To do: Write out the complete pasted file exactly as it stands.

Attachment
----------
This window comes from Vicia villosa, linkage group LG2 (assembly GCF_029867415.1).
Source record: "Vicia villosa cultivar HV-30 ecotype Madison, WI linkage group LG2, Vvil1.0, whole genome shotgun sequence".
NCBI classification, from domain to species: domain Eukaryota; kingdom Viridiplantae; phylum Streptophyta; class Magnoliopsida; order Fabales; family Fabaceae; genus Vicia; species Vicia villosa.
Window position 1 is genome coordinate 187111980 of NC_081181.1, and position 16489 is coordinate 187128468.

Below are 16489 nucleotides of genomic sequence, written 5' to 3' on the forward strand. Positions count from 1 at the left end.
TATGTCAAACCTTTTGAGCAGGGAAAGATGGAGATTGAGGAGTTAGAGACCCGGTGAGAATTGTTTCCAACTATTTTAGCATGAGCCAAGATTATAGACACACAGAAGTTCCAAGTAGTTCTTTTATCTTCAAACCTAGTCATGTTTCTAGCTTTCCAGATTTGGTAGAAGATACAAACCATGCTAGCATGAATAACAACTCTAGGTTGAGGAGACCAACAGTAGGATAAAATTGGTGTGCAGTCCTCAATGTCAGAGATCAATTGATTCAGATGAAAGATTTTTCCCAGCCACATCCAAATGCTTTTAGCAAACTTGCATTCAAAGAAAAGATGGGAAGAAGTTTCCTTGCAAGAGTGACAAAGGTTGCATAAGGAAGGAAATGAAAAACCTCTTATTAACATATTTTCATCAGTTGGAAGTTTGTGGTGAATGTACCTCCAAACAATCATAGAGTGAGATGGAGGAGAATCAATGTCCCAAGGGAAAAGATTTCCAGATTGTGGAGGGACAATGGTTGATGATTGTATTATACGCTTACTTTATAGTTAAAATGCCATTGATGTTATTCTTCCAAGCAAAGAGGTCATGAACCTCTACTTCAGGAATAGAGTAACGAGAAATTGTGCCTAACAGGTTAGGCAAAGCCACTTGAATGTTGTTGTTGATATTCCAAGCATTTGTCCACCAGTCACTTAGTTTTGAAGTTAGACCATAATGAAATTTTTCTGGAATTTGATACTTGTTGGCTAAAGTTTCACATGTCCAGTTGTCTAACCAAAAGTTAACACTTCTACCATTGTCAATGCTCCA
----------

This window comes from Vicia villosa, linkage group LG2 (assembly GCF_029867415.1).
Source record: "Vicia villosa cultivar HV-30 ecotype Madison, WI linkage group LG2, Vvil1.0, whole genome shotgun sequence".
NCBI classification, from domain to species: domain Eukaryota; kingdom Viridiplantae; phylum Streptophyta; class Magnoliopsida; order Fabales; family Fabaceae; genus Vicia; species Vicia villosa.
Window position 1 is genome coordinate 187111980 of NC_081181.1, and position 16489 is coordinate 187128468.

Below are 16489 nucleotides of genomic sequence, written 5' to 3' on the forward strand. Positions count from 1 at the left end.
TATGTCAAACCTTTTGAGCAGGGAAAGATGGAGATTGAGGAGTTAGAGACCCGGTGAGAATTGTTTCCAACTATTTTAGCATGAGCCAAGATTATAGACACACAGAAGTTCCAAGTAGTTCTTTTATCTTCAAACCTAGTCATGTTTCTAGCTTTCCAGATTTGGTAGAAGATACAAACCATGCTAGCATGAATAACAACTCTAGGTTGAGGAGACCAACAGTAGGATAAAATTGGTGTGCAGTCCTCAATGTCAGAGATCAATTGATTCAGATGAAAGATTTTTCCCAGCCACATCCAAATGCTTTTAGCAAACTTGCATTCAAAGAAAAGATGGGAAGAAGTTTCCTTGCAAGAGTGACAAAGGTTGCATAAGGAAGGAAATGAAAAACCTCTTATTAACATATTTTCATCAGTTGGAAGTTTGTGGTGAATGTACCTCCAAACAATCATAGAGTGAGATGGAGGAGAATCAATGTCCCAAGGGAAAAGATTTCCAGATTGTGGAGGGACAATGGTTGATGATTGTATTATACGCTTACTTTATAGTTAAAATGCCATTGATGTTATTCTTCCAAGCAAAGAGGTCATGAACCTCTACTTCAGGAATAGAGTAACGAGAAATTGTGCCTAACAGGTTAGGCAAAGCCACTTGAATGTTGTTGTTGATATTCCAAGCATTTGTCCACCAGTCACTTAGTTTTGAAGTTAGACCATAATGAAATTTTTCTGGAATTTGATACTTGTTGGCTAAAGTTTCACATGTCCAGTTGTCTAACCAAAAGTTAACACTTCTACCATTGTCAATGCTCCA